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Ransomware – Next Level Malware

You could say it was a trend simply waiting to happen. With the proliferation of networking, digital devices, online activity, Covid et al, the stage couldn’t have been more perfectly set for ransoms to evolve from hostages in the real world to data in the digital world. From an evolutionary point of view, also this is a step-up. Once purely intended by the malfeasant to corrupt an organization’s data, we now have an illegal commercialized business directed at destroying organizations, by crippling their market standing, investor confidence, and profitability.

Another type of malware

Ransomware is a type of malware [1] that typically encrypts files on an organization’s computers and servers, then exports the sensitive data from the encrypted systems as a “hostage.” Once the systems have been encrypted, a ransom is demanded, usually in the form of cryptocurrency, in exchange for a decryption key. Hostage organizations are threatened that failure to pay will result in confidential data being released or sold on the dark web.

Increasing trends

In 2021, the top three sectors in the US that were hit by Ransomware were the Industrial Goods and Services sector, the Education sector, and the Health sector. Even the US Government experienced attacks. And though Forbes [3] says there has been some slowdown in its growth of late, 2021 still registered a 62% increase in cases over 2020. Panda Security MediaCenter [9] says it is the 3rd most-used cyberattack method, accounting for 10% of all data breaches in 2021.

Perhaps ‘alarming’, is the word that adequately describes the phenomenal increase in attacks, costs, and demands. Here’s why: [9] 

  • 80% of organizations experienced an attack in 2021, with experts saying an attack would take place every 11 seconds. (Claroty x Forbes)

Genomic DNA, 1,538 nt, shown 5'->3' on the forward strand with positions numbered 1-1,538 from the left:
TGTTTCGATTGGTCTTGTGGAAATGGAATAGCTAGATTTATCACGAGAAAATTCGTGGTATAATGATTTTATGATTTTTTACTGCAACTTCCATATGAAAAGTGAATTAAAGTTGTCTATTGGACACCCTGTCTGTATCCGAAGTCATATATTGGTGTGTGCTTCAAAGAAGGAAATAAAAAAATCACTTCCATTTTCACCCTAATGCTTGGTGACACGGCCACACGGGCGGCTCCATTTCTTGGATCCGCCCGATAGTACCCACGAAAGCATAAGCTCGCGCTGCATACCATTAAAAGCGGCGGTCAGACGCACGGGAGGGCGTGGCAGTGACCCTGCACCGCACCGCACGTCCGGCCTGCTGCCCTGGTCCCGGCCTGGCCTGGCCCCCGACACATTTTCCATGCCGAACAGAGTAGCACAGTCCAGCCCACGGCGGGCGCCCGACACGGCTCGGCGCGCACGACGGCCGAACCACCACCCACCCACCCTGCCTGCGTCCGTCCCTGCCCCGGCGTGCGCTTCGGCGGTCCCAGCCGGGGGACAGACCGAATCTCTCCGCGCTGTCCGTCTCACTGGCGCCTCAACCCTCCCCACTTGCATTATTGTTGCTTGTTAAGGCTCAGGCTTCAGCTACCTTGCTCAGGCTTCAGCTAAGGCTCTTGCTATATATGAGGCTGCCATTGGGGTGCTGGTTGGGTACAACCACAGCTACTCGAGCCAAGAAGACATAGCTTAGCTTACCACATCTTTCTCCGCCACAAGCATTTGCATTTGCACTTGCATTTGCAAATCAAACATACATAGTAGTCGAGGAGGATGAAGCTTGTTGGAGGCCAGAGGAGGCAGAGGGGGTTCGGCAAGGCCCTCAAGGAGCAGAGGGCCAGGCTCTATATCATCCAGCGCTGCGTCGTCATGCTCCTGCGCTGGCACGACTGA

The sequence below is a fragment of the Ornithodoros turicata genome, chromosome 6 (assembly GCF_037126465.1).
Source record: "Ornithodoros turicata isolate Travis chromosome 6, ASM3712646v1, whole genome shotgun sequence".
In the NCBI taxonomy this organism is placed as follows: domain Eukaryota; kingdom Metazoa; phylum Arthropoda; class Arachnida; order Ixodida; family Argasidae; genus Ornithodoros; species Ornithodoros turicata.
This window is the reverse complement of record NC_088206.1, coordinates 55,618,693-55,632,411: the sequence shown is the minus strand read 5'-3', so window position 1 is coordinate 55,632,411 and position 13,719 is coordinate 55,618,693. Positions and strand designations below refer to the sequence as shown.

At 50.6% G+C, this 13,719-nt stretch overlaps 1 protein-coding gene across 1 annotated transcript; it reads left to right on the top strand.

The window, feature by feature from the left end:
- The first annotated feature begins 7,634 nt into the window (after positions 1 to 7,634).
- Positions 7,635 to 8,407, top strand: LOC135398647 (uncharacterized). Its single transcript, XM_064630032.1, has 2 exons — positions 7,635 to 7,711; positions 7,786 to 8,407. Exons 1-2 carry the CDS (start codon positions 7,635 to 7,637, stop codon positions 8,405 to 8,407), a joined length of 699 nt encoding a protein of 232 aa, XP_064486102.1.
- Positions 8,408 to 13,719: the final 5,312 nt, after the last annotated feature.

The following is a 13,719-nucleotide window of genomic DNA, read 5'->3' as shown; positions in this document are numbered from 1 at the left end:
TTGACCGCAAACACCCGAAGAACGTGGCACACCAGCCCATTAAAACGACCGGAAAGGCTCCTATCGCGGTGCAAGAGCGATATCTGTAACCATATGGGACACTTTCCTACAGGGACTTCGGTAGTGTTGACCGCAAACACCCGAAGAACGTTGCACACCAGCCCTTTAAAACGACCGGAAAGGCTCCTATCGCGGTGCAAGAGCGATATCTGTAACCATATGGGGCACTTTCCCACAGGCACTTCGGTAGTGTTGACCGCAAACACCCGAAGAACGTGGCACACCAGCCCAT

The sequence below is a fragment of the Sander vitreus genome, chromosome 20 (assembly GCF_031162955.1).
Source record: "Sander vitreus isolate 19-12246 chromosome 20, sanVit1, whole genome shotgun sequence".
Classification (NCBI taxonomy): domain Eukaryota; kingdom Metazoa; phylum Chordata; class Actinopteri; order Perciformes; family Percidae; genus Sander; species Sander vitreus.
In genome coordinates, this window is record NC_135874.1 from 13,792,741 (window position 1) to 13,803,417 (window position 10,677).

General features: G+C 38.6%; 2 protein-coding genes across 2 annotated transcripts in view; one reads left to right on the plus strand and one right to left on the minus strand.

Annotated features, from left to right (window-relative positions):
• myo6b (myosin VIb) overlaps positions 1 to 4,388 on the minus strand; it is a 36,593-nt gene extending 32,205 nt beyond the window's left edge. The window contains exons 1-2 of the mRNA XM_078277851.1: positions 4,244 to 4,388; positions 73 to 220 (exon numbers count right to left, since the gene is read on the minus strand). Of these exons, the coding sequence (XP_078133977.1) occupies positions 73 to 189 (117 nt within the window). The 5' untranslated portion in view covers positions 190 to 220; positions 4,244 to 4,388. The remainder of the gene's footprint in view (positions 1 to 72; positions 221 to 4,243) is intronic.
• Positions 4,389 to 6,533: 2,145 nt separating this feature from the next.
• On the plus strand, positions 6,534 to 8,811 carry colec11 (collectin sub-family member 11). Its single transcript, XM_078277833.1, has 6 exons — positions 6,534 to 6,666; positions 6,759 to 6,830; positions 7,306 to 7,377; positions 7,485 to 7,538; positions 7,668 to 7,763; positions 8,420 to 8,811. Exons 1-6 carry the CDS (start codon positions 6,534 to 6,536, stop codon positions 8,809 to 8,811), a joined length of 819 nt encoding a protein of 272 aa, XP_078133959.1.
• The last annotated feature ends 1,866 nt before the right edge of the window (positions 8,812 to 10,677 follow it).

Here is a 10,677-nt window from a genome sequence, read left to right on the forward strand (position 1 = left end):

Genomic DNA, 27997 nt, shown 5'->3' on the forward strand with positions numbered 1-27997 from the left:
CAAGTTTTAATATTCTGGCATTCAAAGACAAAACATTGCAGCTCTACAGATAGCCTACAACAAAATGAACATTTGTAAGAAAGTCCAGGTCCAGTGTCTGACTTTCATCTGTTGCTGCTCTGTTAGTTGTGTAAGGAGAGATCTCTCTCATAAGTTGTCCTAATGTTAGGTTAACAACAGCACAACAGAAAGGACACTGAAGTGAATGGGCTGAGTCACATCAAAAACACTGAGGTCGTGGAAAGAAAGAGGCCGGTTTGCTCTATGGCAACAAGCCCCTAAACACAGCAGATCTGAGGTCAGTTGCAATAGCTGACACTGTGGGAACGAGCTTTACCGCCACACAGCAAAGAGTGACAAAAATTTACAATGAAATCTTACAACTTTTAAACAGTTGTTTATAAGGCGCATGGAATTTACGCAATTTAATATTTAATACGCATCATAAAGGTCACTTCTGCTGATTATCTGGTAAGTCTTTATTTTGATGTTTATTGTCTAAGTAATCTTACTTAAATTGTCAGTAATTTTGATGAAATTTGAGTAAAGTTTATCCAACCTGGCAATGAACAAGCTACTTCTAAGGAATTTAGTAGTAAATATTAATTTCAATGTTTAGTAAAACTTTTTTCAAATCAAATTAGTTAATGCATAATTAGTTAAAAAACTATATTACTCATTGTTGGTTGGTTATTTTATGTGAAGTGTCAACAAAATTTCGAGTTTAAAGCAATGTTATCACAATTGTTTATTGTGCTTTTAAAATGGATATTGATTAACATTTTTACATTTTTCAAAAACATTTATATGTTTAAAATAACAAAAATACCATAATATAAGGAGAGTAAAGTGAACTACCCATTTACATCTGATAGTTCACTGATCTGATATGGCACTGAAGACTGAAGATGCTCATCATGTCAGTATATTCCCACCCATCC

• Globally, there were 304.7 million attacks in the first half of 2021, a 151% increase since 2020. (SonicWall)
  • The advent of COVID-19 in March 2020 saw attacks surge by 148% in that month 
  • The total cost of a breach attributable to it was an average of $4.62 million in 2021, not including ransom paid. (IBM)
  • In 2021, lost business represented the largest share of data breach costs, averaging $1.59 million. 
  • Total ransom demands across all families averaged $847,344 in 2020. (Bloomberg)
  • The average ransom demand in 2021 went from $450,000 to $1.2 million per claim [2]

Wide-reaching consequences

The consequences of attacks go far beyond financial disruptions. The loss, corruption or unauthorized distribution of its data can cripple an organization, completely wiping out its market value, shattering investor confidence, and ultimately leading to bankruptcy. There would also be impacts on the organization’s operations and setbacks for senior personnel.

The reasons for the increasing incidence

The incidence and rise in the number of attacks could be attributed to several factors. 

  • Increasing online activity including e-commerce using a plethora of apps
  • High usage of IoT devices especially mobile phones interacting at the edge [10]
  • Evolution of cryptocurrency 
  • Proliferation of cloud infrastructure allowing attacks from across the globe, with little fear of easy discovery and extradition
  • Lack of awareness of security protocols and poor security measures in most organizations
  • The incidence of Covid 19, and the resultant increase in WFH scenarios
  • The commercialization of Ransomware-as-a-Service (RaaS)

The evolution of RaaS

With the fortunes of entire organizations as an incentive, Ransomware evolved to the next level with RaaS providers franchising their disguised encryption tools to attackers, for a percentage of the ransom collected.  Available in a variety of subscription-based models, affiliates can purchase packages, ranging from one month [4] for £90 to more elite packages for £1400.